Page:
Base Titanium is set to extend operations in Tanzania amid delays in the issuance of prospecting licenses in Kenya.
The firm, which has been mining titanium ores in the country since 2013 with the first shipment in February 2014, has been granted three prospecting licenses by the Tanzanian government, applied during the second quarter of this year (April-June).
“The company lodged four prospecting licence applications in Tanzania for areas adjacent to the Kuranze region in Kenya. Subsequent to the quarter-end, three were granted subject to the company’s formal acceptance and payment of processing fees and annual rent,” it states in its latest quarterly results.
Operation activities in Kenya have been slowed down with delays in the issuance of licenses, mainly on a government moratorium put in place in November 2019. The company has also faced resistance from a section of the community in Kwale where it has been keen to explore.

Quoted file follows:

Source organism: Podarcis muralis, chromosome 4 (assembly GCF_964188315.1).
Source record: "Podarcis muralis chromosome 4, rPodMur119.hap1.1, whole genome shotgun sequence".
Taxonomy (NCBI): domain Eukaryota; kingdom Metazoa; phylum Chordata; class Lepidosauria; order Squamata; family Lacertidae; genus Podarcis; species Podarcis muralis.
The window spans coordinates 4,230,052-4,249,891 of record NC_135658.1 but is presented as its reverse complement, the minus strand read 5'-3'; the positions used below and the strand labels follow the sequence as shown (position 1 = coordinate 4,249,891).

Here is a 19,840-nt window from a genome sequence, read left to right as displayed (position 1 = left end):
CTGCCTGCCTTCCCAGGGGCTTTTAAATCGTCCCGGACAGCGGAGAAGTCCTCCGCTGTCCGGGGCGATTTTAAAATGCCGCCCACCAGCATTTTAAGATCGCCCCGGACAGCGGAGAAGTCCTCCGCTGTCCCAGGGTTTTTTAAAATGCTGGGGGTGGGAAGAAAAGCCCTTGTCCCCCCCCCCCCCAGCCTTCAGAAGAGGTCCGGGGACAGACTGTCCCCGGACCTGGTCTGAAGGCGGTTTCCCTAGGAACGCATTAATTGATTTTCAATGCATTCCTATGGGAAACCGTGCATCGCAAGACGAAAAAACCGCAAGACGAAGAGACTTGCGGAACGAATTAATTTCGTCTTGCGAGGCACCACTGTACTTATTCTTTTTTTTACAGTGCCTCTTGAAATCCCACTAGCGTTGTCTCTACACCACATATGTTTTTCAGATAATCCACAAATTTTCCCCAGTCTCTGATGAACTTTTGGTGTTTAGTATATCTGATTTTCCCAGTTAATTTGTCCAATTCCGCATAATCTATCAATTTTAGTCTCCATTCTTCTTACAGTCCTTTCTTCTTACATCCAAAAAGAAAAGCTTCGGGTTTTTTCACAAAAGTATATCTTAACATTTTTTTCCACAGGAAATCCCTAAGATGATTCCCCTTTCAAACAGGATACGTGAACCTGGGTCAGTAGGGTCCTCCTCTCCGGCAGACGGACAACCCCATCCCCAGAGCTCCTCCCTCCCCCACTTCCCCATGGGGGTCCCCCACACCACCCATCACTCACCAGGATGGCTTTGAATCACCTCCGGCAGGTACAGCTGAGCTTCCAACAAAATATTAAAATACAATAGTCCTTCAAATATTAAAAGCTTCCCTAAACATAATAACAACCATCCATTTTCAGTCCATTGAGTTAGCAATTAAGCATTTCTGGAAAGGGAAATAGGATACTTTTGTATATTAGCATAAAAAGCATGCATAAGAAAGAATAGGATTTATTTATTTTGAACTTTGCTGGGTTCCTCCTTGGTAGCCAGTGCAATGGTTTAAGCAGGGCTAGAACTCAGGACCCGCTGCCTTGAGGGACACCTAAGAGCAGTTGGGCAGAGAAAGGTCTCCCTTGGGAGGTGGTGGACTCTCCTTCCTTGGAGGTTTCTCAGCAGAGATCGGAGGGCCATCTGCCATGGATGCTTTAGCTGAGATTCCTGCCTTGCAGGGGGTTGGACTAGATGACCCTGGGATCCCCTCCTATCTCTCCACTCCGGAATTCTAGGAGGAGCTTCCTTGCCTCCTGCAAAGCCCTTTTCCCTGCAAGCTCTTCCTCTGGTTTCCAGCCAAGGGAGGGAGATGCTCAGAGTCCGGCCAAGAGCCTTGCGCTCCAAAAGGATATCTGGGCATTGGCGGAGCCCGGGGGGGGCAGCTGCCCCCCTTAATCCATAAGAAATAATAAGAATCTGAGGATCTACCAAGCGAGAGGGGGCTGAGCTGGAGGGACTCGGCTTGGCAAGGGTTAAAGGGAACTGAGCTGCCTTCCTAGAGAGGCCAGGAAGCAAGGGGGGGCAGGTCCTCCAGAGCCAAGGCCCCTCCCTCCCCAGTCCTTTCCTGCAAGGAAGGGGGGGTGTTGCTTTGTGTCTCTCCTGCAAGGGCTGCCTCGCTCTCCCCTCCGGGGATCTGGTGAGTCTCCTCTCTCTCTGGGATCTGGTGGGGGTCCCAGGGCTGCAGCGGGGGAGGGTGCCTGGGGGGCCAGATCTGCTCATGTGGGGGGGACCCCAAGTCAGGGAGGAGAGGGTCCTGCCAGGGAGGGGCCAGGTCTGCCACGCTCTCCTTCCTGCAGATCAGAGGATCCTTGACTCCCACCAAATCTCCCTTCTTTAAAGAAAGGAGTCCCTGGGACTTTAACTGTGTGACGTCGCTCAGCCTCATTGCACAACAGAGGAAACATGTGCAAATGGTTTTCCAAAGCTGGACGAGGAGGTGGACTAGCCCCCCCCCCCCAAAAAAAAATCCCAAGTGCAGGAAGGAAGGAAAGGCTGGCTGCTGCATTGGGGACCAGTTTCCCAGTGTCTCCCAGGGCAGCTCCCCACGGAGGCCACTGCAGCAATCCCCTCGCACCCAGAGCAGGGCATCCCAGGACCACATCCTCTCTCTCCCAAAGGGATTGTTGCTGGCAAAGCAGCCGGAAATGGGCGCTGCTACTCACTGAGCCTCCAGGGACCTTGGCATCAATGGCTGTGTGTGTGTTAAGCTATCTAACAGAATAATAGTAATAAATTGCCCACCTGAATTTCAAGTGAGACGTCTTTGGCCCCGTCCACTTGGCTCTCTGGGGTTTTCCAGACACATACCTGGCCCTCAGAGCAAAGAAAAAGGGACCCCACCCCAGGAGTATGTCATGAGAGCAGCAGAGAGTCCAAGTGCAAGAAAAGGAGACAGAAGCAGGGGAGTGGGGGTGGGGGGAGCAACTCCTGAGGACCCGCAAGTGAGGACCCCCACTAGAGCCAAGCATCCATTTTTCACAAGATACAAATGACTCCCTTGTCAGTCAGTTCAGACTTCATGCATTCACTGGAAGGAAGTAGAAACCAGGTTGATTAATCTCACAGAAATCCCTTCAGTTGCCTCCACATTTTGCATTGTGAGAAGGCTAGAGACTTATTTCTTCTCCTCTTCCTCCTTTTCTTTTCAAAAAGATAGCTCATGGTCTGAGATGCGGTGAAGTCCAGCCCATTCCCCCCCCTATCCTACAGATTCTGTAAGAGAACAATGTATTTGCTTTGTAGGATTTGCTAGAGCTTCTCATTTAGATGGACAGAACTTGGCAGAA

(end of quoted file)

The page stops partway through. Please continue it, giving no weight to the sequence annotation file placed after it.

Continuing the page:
“Completion of the remaining drilling program (4,200 metres) in the North-East Sector (Kwale East) of PL 2018/0119 remains on hold pending community access being secured. Three prospecting licenses for Kwale and Lamu, applied in 2019, are yet to be granted,” said the company.
The Petroleum and Mining ministry has however agreed to a licence that will allow the company tap an area near its current site in Kwale, which will extend its mine life by one year, CS John Munyes said the firm’s application for the extension has been approved.
“We have looked at the application and a license will be issued soon. Base Titanium has put in place the required measures, including earning a social license to operate in Kenya. The government placed the temporary measure to allow aerial mapping of Kenya’s mineral deposits, which is currently 90% complete, according to the ministry. Once complete, the findings will form the decision to end the freeze,” said Munyes.